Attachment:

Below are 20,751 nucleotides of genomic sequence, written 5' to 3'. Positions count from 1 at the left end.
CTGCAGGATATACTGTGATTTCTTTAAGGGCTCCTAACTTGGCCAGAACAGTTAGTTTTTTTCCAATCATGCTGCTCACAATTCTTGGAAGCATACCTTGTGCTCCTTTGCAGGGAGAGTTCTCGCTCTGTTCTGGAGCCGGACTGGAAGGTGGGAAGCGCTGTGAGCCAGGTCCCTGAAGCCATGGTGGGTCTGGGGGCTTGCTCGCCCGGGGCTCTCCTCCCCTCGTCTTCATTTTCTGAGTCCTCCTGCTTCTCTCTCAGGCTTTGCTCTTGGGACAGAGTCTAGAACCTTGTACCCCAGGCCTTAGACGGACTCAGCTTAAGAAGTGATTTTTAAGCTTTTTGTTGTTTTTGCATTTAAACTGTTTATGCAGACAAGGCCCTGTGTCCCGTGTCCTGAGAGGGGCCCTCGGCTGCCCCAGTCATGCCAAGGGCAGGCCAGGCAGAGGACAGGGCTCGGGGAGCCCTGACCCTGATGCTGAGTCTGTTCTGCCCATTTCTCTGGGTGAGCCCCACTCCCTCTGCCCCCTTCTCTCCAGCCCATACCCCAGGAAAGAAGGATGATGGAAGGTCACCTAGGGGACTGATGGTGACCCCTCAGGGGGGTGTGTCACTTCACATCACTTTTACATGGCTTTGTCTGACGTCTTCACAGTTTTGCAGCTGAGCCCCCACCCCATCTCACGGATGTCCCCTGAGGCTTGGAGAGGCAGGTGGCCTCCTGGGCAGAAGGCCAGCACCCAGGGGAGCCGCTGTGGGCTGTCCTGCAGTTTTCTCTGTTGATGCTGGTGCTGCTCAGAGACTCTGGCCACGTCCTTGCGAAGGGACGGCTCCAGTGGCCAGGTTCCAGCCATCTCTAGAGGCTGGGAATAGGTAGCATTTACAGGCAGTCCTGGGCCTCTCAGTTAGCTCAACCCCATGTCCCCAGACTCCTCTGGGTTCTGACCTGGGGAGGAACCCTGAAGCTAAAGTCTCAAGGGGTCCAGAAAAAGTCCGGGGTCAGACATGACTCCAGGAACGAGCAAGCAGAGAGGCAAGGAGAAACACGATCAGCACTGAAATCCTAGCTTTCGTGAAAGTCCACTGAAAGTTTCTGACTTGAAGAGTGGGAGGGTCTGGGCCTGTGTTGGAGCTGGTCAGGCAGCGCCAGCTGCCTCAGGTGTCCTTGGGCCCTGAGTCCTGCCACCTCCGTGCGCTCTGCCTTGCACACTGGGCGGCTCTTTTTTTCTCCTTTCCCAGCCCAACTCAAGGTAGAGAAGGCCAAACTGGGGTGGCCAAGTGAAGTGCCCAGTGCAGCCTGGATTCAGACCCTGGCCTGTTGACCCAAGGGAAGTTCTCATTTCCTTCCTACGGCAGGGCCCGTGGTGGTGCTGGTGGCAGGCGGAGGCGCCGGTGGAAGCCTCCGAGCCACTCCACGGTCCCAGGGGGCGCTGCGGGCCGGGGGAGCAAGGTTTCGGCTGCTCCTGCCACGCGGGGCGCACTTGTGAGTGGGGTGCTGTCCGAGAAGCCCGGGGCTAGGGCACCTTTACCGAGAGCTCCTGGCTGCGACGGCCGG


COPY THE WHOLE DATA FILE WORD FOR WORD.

Below are 20,751 nucleotides of genomic sequence, written 5' to 3'. Positions count from 1 at the left end.
CTGCAGGATATACTGTGATTTCTTTAAGGGCTCCTAACTTGGCCAGAACAGTTAGTTTTTTTCCAATCATGCTGCTCACAATTCTTGGAAGCATACCTTGTGCTCCTTTGCAGGGAGAGTTCTCGCTCTGTTCTGGAGCCGGACTGGAAGGTGGGAAGCGCTGTGAGCCAGGTCCCTGAAGCCATGGTGGGTCTGGGGGCTTGCTCGCCCGGGGCTCTCCTCCCCTCGTCTTCATTTTCTGAGTCCTCCTGCTTCTCTCTCAGGCTTTGCTCTTGGGACAGAGTCTAGAACCTTGTACCCCAGGCCTTAGACGGACTCAGCTTAAGAAGTGATTTTTAAGCTTTTTGTTGTTTTTGCATTTAAACTGTTTATGCAGACAAGGCCCTGTGTCCCGTGTCCTGAGAGGGGCCCTCGGCTGCCCCAGTCATGCCAAGGGCAGGCCAGGCAGAGGACAGGGCTCGGGGAGCCCTGACCCTGATGCTGAGTCTGTTCTGCCCATTTCTCTGGGTGAGCCCCACTCCCTCTGCCCCCTTCTCTCCAGCCCATACCCCAGGAAAGAAGGATGATGGAAGGTCACCTAGGGGACTGATGGTGACCCCTCAGGGGGGTGTGTCACTTCACATCACTTTTACATGGCTTTGTCTGACGTCTTCACAGTTTTGCAGCTGAGCCCCCACCCCATCTCACGGATGTCCCCTGAGGCTTGGAGAGGCAGGTGGCCTCCTGGGCAGAAGGCCAGCACCCAGGGGAGCCGCTGTGGGCTGTCCTGCAGTTTTCTCTGTTGATGCTGGTGCTGCTCAGAGACTCTGGCCACGTCCTTGCGAAGGGACGGCTCCAGTGGCCAGGTTCCAGCCATCTCTAGAGGCTGGGAATAGGTAGCATTTACAGGCAGTCCTGGGCCTCTCAGTTAGCTCAACCCCATGTCCCCAGACTCCTCTGGGTTCTGACCTGGGGAGGAACCCTGAAGCTAAAGTCTCAAGGGGTCCAGAAAAAGTCCGGGGTCAGACATGACTCCAGGAACGAGCAAGCAGAGAGGCAAGGAGAAACACGATCAGCACTGAAATCCTAGCTTTCGTGAAAGTCCACTGAAAGTTTCTGACTTGAAGAGTGGGAGGGTCTGGGCCTGTGTTGGAGCTGGTCAGGCAGCGCCAGCTGCCTCAGGTGTCCTTGGGCCCTGAGTCCTGCCACCTCCGTGCGCTCTGCCTTGCACACTGGGCGGCTCTTTTTTTCTCCTTTCCCAGCCCAACTCAAGGTAGAGAAGGCCAAACTGGGGTGGCCAAGTGAAGTGCCCAGTGCAGCCTGGATTCAGACCCTGGCCTGTTGACCCAAGGGAAGTTCTCATTTCCTTCCTACGGCAGGGCCCGTGGTGGTGCTGGTGGCAGGCGGAGGCGCCGGTGGAAGCCTCCGAGCCACTCCACGGTCCCAGGGGGCGCTGCGGGCCGGGGGAGCAAGGTTTCGGCTGCTCCTGCCACGCGGGGCGCACTTGTGAGTGGGGTGCTGTCCGAGAAGCCCGGGGCTAGGGCACCTTTACCGAGAGCTCCTGGCTGCGACGGCCGG